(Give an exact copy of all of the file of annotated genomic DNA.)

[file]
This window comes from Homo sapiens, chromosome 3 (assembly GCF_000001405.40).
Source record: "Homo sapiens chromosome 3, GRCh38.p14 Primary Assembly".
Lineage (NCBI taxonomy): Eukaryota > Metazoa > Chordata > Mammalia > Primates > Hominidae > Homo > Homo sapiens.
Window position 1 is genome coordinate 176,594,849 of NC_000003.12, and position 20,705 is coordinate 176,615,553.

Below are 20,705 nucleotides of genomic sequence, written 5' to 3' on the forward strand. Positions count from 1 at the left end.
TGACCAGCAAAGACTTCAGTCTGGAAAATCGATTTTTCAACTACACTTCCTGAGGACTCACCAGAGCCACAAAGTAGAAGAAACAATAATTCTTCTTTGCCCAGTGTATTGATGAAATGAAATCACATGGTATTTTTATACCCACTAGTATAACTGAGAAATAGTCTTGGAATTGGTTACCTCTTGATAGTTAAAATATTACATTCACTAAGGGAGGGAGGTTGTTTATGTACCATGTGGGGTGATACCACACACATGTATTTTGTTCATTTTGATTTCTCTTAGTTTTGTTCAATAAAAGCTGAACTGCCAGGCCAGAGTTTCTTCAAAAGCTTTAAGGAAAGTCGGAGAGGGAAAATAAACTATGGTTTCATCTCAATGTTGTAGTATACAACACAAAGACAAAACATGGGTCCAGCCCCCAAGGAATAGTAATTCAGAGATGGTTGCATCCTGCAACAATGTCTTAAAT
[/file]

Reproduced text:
This window comes from Homo sapiens, chromosome 3 (assembly GCF_000001405.40).
Source record: "Homo sapiens chromosome 3, GRCh38.p14 Primary Assembly".
Lineage (NCBI taxonomy): Eukaryota > Metazoa > Chordata > Mammalia > Primates > Hominidae > Homo > Homo sapiens.
Window position 1 is genome coordinate 176,594,849 of NC_000003.12, and position 20,705 is coordinate 176,615,553.

Below are 20,705 nucleotides of genomic sequence, written 5' to 3' on the forward strand. Positions count from 1 at the left end.
TGACCAGCAAAGACTTCAGTCTGGAAAATCGATTTTTCAACTACACTTCCTGAGGACTCACCAGAGCCACAAAGTAGAAGAAACAATAATTCTTCTTTGCCCAGTGTATTGATGAAATGAAATCACATGGTATTTTTATACCCACTAGTATAACTGAGAAATAGTCTTGGAATTGGTTACCTCTTGATAGTTAAAATATTACATTCACTAAGGGAGGGAGGTTGTTTATGTACCATGTGGGGTGATACCACACACATGTATTTTGTTCATTTTGATTTCTCTTAGTTTTGTTCAATAAAAGCTGAACTGCCAGGCCAGAGTTTCTTCAAAAGCTTTAAGGAAAGTCGGAGAGGGAAAATAAACTATGGTTTCATCTCAATGTTGTAGTATACAACACAAAGACAAAACATGGGTCCAGCCCCCAAGGAATAGTAATTCAGAGATGGTTGCATCCTGCAACAATGTCTTAAAT